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Free Reading Ombria in ShadowAuthor Patricia A. McKillip –

Ombria Is A Place Heaped With History And Secrets There Is A Buried City Beneath It Inhabited By Ghosts, Accessible Only Through Magical Passages And Long Forgotten Doorways When The Prince Of Ombria Dies Suddenly, His Wicked Great Aunt Domina Pearl Seizes Power By Becoming Regent To The Prince S Young Son, Kyel Minutes After The Prince S Death, Domina Kicks Lydea, The Prince S Longtime Mistress, Out Into The Streets To Die But She Is Saved By A Strange Girl Named Mag, A Supposed Waxling Created By A Powerful Sorceress Who Lives Underneath The City With The Help Of Mag And The Prince S Bastard Nephew, A Strange, Silver Eyed Man Obsessed With Drawing, Lydea Tries To Save Kyel And Somehow Defeat Domina

10 thoughts on “Ombria in Shadow

  1. says:

    this is a beautiful, dreamy fantasy it is about a fallen city, the mysterious city under that city, two magical beings, a royal bastard, a cast out mistress, a kind of changeling, a curious scholar, a lonely child prince it is about ruthless control and equally ruthless revolution against that control although it does not have faerie, it is a fairy tale, one that is both modern and classic in tone and structure the writing is splendid McKillip s words are like gems that she strings together to make a sparkling kind of wonderful she does not overwrite her story her prose is lusciously rich, almost edible but it is also streamlined, stripped down, full of ambiguity and meaning yet never spelling things out too explicitly, never getting lost in detail sometimes you have to step back, to appreciate the vivid beauty conveyed on the page, to wonder over the mysteries being so carefully teased out, piece by piece the setting, the city of Ombria, is a marvel a sad, gloomy, violent, desperately alive place, one that has fallen far from its glorious history a sad, gloomy, mysteriously un alive un place, a shadow city beneath and between and co existing with the living spaces of Ombria, an un living history Ombria in Shadow is full of magic, tragedy, mystery, and love.MAGIC it is front and center don t expect rules to this magic, although it doesn t feel random it is simply not spelled out it is as ambiguous and mythic as the rest of the tale its two sorceresses one a fell and fungal villain of the darkest hues and the other an unsettling force of nature, change, and potential catastrophe are marvelous creations.TRAGEDY there are the central tragedies, of course, the greater ones that dominate the narrative but McKillip does an excellent job in making the tragedy hurt beyond those larger strokes, beyond the death of a king, beyond the attempted murders, beyond the ruination of a city she makes the tragedy felt in many small ways casual violence in the night, the distance between father and daughter, lovers parted and lost, the feeling of disempowerment, the loneliness of a little boy.MYSTERY answers are almost always tantalizingly out of reach, parsed out little by little, nothing ever simply dumped on the reader the ending gives you answers, but they are not straightforward, they require contemplation and a willingness to forsake easy answers and easy satisfaction when they come, the answers were almost as mysterious as the mysteries themselves that said, when the riddles of the nature of the two sorceresses were finally answered, separately marvelous to read, perfect.LOVE my gosh i was delighted about the Love that is at the heart of this tale specifically, the love between children and those people in their lives who love them and care for them be they parents or friends or guardians of course i have nothing against Romantic Love and its place in any story but how refreshing to have that focus changed there are Love Stories in Ombria, naturally but this book has at its heart Familial Love with family being one that is both born and chosen.this is the kind of book that you just want to hold close to your heart, be sentimental over, and think about again but perhaps not talk about, at least not too much it is a delicate book, like most precious things.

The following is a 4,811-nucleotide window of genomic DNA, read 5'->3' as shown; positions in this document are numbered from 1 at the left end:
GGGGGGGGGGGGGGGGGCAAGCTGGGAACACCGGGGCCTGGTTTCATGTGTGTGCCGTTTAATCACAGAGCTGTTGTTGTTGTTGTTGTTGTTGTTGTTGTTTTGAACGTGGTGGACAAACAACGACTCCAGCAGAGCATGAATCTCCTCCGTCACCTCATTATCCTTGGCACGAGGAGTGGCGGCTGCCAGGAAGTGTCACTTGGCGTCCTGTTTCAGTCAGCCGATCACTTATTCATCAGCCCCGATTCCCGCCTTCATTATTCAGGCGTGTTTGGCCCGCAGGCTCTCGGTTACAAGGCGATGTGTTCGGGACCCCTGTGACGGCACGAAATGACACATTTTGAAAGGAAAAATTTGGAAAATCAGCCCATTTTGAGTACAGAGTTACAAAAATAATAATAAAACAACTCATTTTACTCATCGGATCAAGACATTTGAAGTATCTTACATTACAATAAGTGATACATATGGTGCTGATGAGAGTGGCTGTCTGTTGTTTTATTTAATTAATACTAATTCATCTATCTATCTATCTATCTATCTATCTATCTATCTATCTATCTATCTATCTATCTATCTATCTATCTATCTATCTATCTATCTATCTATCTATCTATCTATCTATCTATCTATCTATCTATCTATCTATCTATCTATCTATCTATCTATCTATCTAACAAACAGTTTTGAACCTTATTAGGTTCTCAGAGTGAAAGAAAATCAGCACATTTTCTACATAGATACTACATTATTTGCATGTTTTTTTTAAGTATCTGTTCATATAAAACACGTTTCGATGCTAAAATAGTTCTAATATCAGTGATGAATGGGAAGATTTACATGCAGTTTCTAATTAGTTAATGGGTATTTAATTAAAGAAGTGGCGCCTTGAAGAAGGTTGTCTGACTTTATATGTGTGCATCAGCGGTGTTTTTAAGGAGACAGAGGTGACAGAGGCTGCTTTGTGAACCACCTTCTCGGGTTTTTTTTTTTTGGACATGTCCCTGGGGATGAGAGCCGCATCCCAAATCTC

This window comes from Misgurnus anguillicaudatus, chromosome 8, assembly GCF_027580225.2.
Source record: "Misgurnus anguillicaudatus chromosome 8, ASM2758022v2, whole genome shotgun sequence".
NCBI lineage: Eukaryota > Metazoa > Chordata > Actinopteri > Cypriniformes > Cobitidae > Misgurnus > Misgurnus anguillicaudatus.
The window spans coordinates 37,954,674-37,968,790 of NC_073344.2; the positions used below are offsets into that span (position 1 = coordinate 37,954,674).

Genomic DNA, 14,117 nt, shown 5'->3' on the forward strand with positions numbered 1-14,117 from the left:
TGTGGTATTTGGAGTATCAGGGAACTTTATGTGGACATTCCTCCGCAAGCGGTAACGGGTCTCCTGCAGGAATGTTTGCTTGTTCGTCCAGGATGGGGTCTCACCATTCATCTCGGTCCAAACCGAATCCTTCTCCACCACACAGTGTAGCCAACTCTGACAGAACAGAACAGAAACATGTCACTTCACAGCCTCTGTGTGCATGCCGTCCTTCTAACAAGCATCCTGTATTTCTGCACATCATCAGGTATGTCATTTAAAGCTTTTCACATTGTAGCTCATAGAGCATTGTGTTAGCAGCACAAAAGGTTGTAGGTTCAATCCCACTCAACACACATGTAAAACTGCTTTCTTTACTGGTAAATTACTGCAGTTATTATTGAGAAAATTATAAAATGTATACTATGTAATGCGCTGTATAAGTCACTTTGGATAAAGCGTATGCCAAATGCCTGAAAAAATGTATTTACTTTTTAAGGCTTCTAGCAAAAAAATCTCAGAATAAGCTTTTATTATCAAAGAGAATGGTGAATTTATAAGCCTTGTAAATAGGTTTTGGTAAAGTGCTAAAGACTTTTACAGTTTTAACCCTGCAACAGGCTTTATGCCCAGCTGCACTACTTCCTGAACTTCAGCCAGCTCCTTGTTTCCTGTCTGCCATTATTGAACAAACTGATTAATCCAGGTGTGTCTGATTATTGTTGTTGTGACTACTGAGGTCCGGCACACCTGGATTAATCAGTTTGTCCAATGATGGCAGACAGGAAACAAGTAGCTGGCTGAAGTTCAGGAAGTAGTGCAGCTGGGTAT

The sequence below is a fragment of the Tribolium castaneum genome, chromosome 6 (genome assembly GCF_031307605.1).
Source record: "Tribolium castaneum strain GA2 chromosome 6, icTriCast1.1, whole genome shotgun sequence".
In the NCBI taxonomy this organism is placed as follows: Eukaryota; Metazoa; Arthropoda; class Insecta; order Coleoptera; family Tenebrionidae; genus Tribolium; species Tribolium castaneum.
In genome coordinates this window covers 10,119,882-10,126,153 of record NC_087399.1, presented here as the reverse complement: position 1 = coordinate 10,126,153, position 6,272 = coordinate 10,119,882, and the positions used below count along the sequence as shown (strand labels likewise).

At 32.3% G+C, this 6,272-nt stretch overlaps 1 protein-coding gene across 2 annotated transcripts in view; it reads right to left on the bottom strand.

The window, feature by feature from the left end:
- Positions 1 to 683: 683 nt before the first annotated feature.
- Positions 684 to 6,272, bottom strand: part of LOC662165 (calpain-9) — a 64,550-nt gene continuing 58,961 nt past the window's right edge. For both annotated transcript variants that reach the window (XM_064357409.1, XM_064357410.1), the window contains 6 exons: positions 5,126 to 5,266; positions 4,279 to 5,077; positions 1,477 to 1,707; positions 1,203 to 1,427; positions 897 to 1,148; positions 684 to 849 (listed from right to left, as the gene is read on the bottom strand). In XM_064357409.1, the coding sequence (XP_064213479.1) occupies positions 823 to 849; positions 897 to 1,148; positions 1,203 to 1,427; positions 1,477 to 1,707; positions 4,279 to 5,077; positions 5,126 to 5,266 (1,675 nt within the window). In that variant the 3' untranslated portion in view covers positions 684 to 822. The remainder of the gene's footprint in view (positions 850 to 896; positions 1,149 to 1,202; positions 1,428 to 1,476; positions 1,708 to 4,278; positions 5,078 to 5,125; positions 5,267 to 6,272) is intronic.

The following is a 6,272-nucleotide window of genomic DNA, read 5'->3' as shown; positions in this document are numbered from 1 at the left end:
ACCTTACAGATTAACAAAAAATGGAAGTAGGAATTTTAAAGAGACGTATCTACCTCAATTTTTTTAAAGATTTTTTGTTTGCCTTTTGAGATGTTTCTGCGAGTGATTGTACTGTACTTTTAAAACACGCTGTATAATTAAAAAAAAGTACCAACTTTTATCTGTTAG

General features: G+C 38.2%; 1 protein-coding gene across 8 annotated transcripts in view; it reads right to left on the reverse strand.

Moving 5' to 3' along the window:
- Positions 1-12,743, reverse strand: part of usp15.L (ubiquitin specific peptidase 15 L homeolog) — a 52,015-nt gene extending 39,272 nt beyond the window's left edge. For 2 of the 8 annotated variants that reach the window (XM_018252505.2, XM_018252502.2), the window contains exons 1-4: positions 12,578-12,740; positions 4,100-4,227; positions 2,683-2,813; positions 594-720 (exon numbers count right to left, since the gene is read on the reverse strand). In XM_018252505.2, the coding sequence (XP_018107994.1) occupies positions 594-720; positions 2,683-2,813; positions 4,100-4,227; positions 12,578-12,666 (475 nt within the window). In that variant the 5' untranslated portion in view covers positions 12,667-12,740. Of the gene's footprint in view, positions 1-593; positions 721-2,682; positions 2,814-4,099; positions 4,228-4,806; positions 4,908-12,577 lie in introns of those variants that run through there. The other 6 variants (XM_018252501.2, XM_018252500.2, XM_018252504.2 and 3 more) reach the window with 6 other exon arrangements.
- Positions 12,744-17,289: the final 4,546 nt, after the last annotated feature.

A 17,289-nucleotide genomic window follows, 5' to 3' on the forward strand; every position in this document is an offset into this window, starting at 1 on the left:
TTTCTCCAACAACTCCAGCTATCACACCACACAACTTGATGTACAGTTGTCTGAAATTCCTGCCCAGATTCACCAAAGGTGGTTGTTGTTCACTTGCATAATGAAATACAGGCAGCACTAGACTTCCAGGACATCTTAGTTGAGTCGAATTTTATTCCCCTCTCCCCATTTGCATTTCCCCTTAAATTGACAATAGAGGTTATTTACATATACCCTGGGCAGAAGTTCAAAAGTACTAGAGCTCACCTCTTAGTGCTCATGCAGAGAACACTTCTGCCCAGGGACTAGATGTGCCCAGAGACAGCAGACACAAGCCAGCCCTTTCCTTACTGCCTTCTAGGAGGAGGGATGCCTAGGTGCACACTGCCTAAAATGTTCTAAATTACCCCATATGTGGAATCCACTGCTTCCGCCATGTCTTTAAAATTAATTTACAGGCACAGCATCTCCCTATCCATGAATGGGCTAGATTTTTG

2. says: